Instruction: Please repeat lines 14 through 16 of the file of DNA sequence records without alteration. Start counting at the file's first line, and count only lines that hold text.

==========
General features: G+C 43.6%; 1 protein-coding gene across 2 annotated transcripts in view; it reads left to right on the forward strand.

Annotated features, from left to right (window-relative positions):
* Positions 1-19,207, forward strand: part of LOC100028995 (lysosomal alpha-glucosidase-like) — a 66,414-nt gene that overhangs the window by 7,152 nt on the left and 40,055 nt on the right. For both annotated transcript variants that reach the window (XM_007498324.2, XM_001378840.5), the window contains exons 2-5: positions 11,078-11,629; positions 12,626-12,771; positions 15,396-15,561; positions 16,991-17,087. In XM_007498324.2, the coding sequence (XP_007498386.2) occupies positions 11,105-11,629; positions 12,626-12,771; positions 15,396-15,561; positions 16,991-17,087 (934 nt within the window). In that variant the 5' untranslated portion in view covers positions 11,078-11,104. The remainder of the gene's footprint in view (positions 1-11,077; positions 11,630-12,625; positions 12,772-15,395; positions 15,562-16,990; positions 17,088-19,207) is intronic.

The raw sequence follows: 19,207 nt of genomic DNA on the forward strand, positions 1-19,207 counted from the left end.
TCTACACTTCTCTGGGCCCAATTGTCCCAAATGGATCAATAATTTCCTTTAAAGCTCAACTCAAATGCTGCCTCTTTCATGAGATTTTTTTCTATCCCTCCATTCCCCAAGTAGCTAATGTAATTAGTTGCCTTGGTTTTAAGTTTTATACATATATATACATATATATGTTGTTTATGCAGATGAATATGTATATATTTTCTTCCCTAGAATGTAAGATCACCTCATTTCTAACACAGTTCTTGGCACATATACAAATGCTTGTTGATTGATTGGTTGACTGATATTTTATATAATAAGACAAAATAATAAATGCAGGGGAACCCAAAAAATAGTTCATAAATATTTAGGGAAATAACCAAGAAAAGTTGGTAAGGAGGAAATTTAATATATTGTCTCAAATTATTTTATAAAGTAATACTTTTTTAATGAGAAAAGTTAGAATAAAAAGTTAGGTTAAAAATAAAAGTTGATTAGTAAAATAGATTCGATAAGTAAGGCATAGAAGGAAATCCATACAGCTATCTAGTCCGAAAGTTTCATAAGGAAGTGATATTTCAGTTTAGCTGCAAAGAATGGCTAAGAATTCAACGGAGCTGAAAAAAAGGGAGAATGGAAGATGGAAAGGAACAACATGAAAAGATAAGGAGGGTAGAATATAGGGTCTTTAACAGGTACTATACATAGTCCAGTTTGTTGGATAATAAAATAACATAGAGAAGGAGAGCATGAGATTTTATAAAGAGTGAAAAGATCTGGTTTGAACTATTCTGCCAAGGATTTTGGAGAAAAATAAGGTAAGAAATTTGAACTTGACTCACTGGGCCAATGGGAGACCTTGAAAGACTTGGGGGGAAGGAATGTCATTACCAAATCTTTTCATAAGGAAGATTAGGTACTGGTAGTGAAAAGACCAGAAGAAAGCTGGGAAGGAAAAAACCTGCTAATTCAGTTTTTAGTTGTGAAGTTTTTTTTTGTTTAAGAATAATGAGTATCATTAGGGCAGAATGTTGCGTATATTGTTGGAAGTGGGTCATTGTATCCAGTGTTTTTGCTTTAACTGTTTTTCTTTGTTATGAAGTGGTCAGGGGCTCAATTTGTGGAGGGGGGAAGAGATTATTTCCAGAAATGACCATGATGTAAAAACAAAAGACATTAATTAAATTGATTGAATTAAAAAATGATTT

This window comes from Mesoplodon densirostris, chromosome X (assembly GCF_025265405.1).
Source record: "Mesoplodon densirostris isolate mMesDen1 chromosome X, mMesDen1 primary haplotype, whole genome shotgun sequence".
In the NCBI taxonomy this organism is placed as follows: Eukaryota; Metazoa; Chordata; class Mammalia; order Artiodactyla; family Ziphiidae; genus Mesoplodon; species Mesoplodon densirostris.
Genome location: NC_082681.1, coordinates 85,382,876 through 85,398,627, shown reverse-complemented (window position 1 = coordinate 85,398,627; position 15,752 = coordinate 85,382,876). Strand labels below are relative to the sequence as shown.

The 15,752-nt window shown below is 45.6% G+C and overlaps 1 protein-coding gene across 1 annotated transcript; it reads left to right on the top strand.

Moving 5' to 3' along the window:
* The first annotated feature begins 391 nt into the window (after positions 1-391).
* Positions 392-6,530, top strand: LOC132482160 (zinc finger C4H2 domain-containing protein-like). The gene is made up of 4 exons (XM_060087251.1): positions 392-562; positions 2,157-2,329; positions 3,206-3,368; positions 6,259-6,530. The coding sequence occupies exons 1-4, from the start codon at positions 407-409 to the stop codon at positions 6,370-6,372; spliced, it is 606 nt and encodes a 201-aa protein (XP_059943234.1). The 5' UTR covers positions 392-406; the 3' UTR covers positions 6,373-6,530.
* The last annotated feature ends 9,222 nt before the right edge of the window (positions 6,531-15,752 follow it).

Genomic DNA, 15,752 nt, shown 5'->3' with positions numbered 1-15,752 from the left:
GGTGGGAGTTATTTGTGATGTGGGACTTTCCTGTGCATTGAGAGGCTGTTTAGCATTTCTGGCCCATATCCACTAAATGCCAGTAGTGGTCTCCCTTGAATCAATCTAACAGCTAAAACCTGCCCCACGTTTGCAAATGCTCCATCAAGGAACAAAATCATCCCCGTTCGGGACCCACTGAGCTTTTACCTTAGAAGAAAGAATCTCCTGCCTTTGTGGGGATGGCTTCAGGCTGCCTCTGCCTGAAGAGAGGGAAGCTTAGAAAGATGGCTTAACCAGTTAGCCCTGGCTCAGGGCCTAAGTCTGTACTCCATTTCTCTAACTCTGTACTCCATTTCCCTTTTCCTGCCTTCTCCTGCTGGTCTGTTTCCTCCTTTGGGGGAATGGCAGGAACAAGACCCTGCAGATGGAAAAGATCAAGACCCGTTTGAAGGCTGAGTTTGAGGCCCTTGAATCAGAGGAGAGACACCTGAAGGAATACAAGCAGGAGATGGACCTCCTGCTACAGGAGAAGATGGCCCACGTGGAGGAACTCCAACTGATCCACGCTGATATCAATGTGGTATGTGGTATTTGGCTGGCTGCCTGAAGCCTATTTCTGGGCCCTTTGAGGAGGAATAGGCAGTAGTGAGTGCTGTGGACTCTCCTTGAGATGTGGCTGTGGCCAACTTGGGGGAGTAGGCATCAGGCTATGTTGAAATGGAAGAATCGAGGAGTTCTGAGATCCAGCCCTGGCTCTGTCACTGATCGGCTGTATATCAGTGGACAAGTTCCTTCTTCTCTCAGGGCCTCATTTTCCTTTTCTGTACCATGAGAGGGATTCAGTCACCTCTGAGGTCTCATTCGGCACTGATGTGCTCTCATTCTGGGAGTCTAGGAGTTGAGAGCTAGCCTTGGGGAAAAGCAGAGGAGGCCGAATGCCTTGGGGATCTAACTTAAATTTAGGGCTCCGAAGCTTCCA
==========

* The last annotated feature ends 9,222 nt before the right edge of the window (positions 6,531-15,752 follow it).

Genomic DNA, 15,752 nt, shown 5'->3' with positions numbered 1-15,752 from the left:
GGTGGGAGTTATTTGTGATGTGGGACTTTCCTGTGCATTGAGAGGCTGTTTAGCATTTCTGGCCCATATCCACTAAATGCCAGTAGTGGTCTCCCTTGAATCAATCTAACAGCTAAAACCTGCCCCACGTTTGCAAATGCTCCATCAAGGAACAAAATCATCCCCGTTCGGGACCCACTGAGCTTTTACCTTAGAAGAAAGAATCTCCTGCCTTTGTGGGGATGGCTTCAGGCTGCCTCTGCCTGAAGAGAGGGAAGCTTAGAAAGATGGCTTAACCAGTTAGCCCTGGCTCAGGGCCTAAGTCTGTACTCCATTTCTCTAACTCTGTACTCCATTTCCCTTTTCCTGCCTTCTCCTGCTGGTCTGTTTCCTCCTTTGGGGGAATGGCAGGAACAAGACCCTGCAGATGGAAAAGATCAAGACCCGTTTGAAGGCTGAGTTTGAGGCCCTTGAATCAGAGGAGAGACACCTGAAGGAATACAAGCAGGAGATGGACCTCCTGCTACAGGAGAAGATGGCCCACGTGGAGGAACTCCAACTGATCCACGCTGATATCAATGTGGTATGTGGTATTTGGCTGGCTGCCTGAAGCCTATTTCTGGGCCCTTTGAGGAGGAATAGGCAGTAGTGAGTGCTGTGGACTCTCCTTGAGATGTGGCTGTGGCCAACTTGGGGGAGTAGGCATCAGGCTATGTTGAAATGGAAGAATCGAGGAGTTCTGAGATCCAGCCCTGGCTCTGTCACTGATCGGCTGTATATCAGTGGACAAGTTCCTTCTTCTCTCAGGGCCTCATTTTCCTTTTCTGTACCATGAGAGGGATTCAGTCACCTCTGAGGTCTCATTCGGCACTGATGTGCTCTCATTCTGGGAGTCTAGGAGTTGAGAGCTAGCCTTGGGGAAAAGCAGAGGAGGCCGAATGCCTTGGGGATCTAACTTAAATTTAGGGCTCCGAAGCTTCCA